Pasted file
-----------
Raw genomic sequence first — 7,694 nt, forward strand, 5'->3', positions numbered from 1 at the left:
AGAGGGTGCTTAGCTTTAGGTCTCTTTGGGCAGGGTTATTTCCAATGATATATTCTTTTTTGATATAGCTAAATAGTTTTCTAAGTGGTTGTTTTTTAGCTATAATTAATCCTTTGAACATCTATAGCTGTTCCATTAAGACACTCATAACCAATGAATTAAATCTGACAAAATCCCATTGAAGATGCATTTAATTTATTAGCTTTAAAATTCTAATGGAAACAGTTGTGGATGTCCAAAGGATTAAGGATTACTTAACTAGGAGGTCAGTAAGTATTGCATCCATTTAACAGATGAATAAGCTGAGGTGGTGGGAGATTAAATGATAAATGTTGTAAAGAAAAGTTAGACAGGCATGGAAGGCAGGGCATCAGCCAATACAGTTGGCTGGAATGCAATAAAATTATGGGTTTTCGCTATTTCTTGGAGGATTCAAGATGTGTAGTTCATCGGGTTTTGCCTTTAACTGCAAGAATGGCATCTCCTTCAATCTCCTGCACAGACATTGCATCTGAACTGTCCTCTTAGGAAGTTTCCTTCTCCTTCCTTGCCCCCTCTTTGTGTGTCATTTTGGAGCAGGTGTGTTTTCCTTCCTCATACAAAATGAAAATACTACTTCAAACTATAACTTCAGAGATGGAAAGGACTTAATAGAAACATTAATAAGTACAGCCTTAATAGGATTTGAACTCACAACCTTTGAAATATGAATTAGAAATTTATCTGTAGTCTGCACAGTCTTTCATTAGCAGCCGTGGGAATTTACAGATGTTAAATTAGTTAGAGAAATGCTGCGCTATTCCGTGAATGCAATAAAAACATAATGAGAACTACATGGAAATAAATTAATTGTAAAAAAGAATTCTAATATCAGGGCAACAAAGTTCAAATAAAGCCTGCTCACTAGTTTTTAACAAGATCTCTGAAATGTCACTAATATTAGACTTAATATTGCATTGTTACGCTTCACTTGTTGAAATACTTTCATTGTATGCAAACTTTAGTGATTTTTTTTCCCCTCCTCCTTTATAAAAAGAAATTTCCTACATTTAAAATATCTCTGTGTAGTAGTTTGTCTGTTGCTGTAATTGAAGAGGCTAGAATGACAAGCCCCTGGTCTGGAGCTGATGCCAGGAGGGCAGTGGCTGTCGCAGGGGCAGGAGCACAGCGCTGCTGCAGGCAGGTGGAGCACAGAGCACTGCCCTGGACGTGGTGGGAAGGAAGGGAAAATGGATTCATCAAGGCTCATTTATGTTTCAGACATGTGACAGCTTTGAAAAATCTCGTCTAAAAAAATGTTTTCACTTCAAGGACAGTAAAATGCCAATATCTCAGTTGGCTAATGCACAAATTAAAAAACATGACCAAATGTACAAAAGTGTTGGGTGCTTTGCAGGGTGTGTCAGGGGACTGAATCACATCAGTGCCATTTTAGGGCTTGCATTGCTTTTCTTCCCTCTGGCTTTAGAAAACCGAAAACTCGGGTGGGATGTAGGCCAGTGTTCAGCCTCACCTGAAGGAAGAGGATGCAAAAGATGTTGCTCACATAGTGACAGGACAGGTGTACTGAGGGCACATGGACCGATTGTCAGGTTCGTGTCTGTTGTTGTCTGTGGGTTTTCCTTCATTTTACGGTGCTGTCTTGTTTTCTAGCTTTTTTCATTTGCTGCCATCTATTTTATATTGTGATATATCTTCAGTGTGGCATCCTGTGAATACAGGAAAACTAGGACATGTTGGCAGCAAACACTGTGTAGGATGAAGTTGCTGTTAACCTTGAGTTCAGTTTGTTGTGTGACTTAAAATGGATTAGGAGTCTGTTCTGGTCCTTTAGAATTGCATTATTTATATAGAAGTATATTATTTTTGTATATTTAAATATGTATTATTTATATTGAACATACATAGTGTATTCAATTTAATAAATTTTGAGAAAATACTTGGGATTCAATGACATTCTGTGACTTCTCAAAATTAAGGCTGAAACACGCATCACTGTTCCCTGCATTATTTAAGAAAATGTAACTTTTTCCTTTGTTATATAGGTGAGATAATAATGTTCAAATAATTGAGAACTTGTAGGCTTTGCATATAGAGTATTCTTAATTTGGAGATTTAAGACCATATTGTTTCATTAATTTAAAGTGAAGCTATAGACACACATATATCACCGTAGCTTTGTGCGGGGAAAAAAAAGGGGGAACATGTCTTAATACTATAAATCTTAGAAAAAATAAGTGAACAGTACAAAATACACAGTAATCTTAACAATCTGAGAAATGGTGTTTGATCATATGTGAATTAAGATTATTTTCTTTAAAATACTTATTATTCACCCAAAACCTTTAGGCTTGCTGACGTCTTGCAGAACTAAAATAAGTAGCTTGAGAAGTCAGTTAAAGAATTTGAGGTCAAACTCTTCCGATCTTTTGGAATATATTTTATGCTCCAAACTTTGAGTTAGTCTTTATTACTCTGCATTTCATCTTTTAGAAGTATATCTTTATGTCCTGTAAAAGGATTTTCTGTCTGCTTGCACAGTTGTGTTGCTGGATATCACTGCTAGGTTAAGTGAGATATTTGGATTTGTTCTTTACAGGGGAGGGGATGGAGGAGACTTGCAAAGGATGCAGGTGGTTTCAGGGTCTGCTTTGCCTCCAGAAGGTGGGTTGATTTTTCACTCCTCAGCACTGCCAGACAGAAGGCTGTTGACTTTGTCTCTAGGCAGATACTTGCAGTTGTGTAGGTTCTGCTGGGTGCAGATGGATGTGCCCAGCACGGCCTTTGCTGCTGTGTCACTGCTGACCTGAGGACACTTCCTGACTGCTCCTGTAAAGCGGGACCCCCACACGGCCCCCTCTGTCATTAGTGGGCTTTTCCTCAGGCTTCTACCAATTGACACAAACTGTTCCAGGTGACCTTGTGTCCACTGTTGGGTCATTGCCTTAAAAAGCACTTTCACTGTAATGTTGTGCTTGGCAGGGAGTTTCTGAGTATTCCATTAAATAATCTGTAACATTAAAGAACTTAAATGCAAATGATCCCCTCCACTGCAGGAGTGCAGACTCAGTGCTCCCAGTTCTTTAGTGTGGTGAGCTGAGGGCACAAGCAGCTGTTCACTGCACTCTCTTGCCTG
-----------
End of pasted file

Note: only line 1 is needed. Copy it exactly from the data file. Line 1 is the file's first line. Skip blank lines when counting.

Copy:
Raw genomic sequence first — 7,694 nt, forward strand, 5'->3', positions numbered from 1 at the left: